The stock market gained again on Tuesday and is on pace for a quarter for the ages.
The Dow Jones Industrial Average (.DJI) added 0.5%, or 131 points, while the S&P 500 (.SPX) gained 0.4% and the Nasdaq Composite (.IXIC) climbed 0.7%.
The S&P 500 is up 21.2% during the second quarter, putting it on pace for its biggest quarterly gain since the first quarter of 1975. It’s also the first time since 1932 that the market suffered a drop of 20% or more in one quarter only to be followed up with a 20% gain in the next, according to Bespoke Investment Group.
That’s quite a quarter, but the Nasdaq is off to an even better one. It’s up 31.6% since the end of March, putting it on pace for its second-best quarter on record, second only to the fourth quarter of 1999. And why shouldn’t it be? Apple (AAPL), Microsoft (MSFT), Amazon.com (AMZN), and Facebook (FB) have been soaring—all four hit new all-time highs Tuesday—and even Alphabet (GOOGL) has been rallying. When the market’s biggest stocks can’t seem to have a bad day, neither can the stock market.
Don’t expect the so-called tech put to last forever. The tech sector now makes up 27% of the S&P 500, the highest since the dot-com bubble. On the other side of the ledger, financial stocks are now just 10% of the S&P 500, the smallest since February 2009, when it made up 9.8% of the benchmark. Subtract the financial sector weight from the tech-sector’s and you get 17%, the biggest gap since—you guessed it—the dot-com bubble, according to Sundial Capital Research data.
“Maybe the pandemic has fundamentally altered how consumers and investors will view the world,” writes Sundial Capital Research’s Jason Goepfert. “We don’t bet on ‘maybe.’ Rather we’d prefer to let history be a guide and look for times when multiple factors line up. And they’re lining up now to suggest that tech’s run, relative to other parts of the market, in particular, is likely becoming exhausted.”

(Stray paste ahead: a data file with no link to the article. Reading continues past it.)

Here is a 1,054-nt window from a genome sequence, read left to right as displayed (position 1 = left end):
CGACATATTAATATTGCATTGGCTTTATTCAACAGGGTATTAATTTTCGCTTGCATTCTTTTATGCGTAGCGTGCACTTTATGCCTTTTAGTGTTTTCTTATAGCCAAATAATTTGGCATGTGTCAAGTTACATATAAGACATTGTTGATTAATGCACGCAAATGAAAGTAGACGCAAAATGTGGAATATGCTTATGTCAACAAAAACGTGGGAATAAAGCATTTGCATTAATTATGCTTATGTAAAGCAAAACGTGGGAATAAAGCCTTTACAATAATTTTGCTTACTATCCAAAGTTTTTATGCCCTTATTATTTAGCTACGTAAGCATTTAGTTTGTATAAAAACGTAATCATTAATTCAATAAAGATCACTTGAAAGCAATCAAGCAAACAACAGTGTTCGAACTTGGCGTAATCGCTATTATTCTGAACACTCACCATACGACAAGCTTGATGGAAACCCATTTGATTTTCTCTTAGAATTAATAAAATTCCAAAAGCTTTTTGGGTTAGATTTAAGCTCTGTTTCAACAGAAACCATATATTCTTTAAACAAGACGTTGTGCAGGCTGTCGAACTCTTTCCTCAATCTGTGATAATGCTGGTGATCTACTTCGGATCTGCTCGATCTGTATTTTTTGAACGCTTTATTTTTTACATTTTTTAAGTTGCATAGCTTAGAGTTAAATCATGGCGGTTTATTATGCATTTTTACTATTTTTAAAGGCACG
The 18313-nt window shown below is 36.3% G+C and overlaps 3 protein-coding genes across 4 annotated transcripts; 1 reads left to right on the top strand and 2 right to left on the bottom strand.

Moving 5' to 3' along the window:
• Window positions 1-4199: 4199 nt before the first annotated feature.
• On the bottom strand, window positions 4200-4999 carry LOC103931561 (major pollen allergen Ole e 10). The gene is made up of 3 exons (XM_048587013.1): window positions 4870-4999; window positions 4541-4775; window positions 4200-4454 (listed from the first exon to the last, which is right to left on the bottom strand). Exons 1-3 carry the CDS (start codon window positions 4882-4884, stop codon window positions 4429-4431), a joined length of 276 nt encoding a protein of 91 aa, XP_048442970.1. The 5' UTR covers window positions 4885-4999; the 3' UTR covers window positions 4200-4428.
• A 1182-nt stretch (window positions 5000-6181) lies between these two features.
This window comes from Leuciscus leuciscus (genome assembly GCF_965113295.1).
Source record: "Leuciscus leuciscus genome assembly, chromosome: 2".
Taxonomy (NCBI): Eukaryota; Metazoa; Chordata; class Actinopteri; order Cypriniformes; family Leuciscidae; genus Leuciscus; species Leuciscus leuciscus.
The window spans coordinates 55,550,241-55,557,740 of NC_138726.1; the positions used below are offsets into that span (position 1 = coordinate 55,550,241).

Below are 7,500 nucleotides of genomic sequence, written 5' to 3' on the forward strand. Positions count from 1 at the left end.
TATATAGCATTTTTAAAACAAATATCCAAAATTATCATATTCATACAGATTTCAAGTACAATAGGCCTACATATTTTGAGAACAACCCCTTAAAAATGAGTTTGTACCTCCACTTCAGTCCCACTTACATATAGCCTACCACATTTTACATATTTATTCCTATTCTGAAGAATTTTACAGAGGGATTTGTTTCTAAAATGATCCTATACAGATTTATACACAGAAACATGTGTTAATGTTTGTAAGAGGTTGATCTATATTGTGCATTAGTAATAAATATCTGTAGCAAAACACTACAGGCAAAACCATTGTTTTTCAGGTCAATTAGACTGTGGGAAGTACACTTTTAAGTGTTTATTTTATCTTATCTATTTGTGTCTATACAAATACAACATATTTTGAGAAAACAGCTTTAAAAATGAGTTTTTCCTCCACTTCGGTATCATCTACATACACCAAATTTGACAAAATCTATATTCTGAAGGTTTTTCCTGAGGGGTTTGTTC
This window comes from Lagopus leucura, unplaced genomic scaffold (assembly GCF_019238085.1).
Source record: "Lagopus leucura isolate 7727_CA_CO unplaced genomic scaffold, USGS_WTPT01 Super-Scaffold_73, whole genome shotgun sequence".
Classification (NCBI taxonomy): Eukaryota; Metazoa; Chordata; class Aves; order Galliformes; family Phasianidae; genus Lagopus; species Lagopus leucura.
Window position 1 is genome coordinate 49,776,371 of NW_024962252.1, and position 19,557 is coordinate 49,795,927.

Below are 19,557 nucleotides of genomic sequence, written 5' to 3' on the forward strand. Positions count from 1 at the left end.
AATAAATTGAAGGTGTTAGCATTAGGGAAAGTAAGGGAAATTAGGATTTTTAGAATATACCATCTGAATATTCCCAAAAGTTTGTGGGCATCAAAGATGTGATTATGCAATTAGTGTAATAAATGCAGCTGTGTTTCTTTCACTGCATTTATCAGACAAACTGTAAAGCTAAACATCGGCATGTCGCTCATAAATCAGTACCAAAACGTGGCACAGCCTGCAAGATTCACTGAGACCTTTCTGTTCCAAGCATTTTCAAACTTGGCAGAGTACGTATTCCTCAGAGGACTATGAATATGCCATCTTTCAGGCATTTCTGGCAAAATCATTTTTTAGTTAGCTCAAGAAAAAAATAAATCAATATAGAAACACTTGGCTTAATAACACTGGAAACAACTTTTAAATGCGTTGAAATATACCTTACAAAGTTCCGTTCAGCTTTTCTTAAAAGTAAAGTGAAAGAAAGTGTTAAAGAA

Even noted optimist Ed Yardeni of Yardeni Research acknowledges that the market is “starting to party likes it’s 1999.” While acknowledging the risk of rising coronavirus cases, he also writes that stocks could surge even higher if, say, a vaccine for Covid-19 is developed or a treatment for the disease is discovered. If that happens, the economy could pick up even more, and the monetary and fiscal stimulus we’ve seen could continue to light a fire under stocks. “So stock prices could melt up like it’s 1999, then melt down like it’s 2000,” Yardeni writes. “That would be unfortunate, but it wouldn’t be the end of the world.”
Stocks could run a lot further if the late 1990s is a guide. Yardeni notes that the S&P 500 bottomed on Aug. 31, 1998, following the Russian debt default. The S&P 500 then rose 59.6%, while the tech sector soared 235%.
Now that’s a bubble.
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